Feminists challenge inaction at UN summit
Feminist activists faced two battles at the UN’s Commission on the Status of Women (CSW) this year. The first was a wave of opposition from anti-rights groups, who continued to try and undermine gender and sexuality related rights. The second was in the form of inaction on climate change from states, mostly from the Global North, who consider themselves ‘gender champions’.
CSW is the principal global intergovernmental body exclusively dedicated to gender equality and its conference takes place in New York each March. The final agreed conclusions are adopted by consensus through intergovernmental negotiations and impact how women access their rights in almost 200 countries. Climate justice was the focus of the event this year, which should have provided states with an historic opportunity to strengthen upcoming climate negotiations and agreements, such as the COP27 (UN Climate Conference), and concretely link them to gender and socio-economic justice.
The Commission is supposed to include UN representatives and NGOs from all regions of the world, but right from the start, CSW66 seemed to be be a closed shop. Due to the uncertainty over Covid-19, civil society organizations were given little notice on whether the event would be virtual or in person. In the end, they had just two days’ notice to organize entering UN compounds for the summit.
For people in the Global South who face tougher travel restrictions and resource constraints, this left no time to organize visas and travel arrangements. With very few young or trans and gender-nonconforming people, as well as the absence of indigenous communities, women with disabilities and women living in rural areas, there was a noticeable disconnect between the session in New York and the lived realities and expertise of communities most impacted by the climate crisis.
Climate inaction is a feminist issue
One of the biggest stumbling blocks during this year’s negotiations was the failure of mostly Global North states to address key demands made by Pacific and African feminists, the same mistakes of COP26.
EU member states, Canada, Australia, and the US refused to acknowledge their historical responsibility for climate change. As they pushed back against important commitments, CSW66’s final statement failed to reflect the urgent need for action. For example, there was no mention of climate finance to compensate communities who have already lost their homes and livelihoods from floods, droughts, heatwaves and rising sea levels. The most marginalized and most affected communities need to be prioritized, and funds need to be accessed directly by women-led autonomous groups.
Wanun Permpibul, director of Climate Watch Thailand, says: ‘[CSW66] was also a missed opportunity to carry forward the discussion on climate finance, especially for loss and damage, which would guarantee direct access to those on the ground who have already been bearing the cost of climate change from historical emissions.’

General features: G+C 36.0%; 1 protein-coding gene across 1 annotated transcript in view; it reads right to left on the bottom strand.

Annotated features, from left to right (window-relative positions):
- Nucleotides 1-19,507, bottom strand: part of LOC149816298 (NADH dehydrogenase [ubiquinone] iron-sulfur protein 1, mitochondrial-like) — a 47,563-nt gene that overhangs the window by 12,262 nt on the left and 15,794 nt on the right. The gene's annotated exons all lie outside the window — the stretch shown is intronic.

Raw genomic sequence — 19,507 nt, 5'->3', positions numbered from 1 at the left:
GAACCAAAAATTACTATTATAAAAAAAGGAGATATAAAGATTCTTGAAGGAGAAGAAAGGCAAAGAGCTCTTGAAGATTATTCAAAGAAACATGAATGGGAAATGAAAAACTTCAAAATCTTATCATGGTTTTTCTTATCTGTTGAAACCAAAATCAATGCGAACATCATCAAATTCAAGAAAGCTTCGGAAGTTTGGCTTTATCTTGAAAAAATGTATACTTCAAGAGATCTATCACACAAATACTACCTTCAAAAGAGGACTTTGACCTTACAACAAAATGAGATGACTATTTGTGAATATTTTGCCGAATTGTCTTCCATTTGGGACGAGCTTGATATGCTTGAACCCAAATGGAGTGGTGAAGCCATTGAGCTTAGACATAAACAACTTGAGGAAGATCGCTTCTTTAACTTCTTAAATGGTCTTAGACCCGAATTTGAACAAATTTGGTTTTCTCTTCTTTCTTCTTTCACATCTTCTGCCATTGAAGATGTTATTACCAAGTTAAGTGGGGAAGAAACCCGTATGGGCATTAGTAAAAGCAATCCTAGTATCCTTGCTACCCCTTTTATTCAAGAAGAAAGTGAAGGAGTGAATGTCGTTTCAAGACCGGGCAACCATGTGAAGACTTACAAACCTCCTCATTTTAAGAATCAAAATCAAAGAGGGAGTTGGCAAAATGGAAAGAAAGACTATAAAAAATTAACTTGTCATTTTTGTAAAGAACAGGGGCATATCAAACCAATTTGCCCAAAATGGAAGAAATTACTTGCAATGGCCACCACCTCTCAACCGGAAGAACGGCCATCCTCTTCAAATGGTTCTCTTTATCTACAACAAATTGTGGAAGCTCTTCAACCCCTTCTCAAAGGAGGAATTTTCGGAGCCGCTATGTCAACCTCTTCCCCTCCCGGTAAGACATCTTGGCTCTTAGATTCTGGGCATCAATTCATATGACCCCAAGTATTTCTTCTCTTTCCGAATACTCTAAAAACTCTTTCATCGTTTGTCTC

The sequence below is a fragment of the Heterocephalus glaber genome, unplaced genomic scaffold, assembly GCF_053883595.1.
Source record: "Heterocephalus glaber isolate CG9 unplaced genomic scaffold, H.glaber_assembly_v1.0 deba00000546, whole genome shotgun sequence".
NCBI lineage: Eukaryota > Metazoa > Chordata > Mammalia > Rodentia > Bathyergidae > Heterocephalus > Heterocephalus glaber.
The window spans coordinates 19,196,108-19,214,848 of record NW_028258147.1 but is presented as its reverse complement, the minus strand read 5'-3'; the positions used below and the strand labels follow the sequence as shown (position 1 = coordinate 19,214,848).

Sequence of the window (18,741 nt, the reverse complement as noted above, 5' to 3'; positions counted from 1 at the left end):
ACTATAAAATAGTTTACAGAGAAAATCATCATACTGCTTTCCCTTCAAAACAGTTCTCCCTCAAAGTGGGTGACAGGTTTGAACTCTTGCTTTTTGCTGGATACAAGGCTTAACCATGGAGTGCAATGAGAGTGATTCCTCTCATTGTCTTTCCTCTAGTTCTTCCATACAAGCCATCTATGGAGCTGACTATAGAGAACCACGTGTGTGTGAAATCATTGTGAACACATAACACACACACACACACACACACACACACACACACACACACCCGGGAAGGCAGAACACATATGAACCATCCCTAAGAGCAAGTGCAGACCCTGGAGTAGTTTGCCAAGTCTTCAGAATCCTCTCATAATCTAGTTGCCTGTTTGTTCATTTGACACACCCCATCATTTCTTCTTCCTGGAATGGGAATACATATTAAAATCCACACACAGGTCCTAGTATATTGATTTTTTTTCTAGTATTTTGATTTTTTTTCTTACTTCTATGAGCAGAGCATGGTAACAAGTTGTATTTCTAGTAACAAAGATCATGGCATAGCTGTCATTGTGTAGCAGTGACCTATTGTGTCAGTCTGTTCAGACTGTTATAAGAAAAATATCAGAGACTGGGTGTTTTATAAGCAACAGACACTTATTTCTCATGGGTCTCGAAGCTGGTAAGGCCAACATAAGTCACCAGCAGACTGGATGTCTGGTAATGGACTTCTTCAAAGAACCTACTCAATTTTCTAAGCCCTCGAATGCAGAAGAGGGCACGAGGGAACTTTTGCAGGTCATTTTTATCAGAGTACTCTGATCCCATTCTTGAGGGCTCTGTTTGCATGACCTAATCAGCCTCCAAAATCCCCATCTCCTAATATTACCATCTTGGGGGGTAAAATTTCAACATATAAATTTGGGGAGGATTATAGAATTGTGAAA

Despite portraying themselves as champions for women’s and LGBTQI+ rights, many Global North states showed little regard for the immense and disproportionate impact faced by women and communities from regions most vulnerable to climate inaction. A number of these states, including Canada, Australia, France and Sweden have adopted a feminist foreign policy in the past five years. In cherry-picking particular aspects of gender equality to support while avoiding accountability for harm caused by their extractive, neoliberal and pro-imperialist policies, we might ask, is this label any more than a branding exercise?
The anti-rights message
The other big battle faced by feminists at CSW66 was waged by ultraconservative groups who, pre-occupied with blocking progress on gender and sexuality-related rights, tried to take up as much space as they could. One often used strategy to gain broader public support is the selective co-option of progressive agendas and discourses. Groups like C-FAM (Centre for Family and Human Rights) and Campaign Life Coalition have emphasized the need to reject ‘population control’ as a solution to climate change. But rather than outlining the colonial and racist nature of population control arguments as most feminists do, anti-rights groups use this narrative to deny the right to abortion and erase human rights for women, trans and non-binary people overall. Often aligned with conservative economic and corporate agendas, these organizations show little interest in either causes of, or solutions to, climate change.
In recent decades, feminist and civil rights campaigners have made huge strides in ensuring true change in areas like reproductive rights, justice for indigenous communities and progress in anti-racist and pro-LGBTQI+ measures. But in recent years, anti-rights groups who oppose women’s bodily autonomy, promote a patriarchal heteronormative idea of family and persecute diverse expressions of gender and sexuality have strengthened their attacks on multilateral spaces, like the CSW.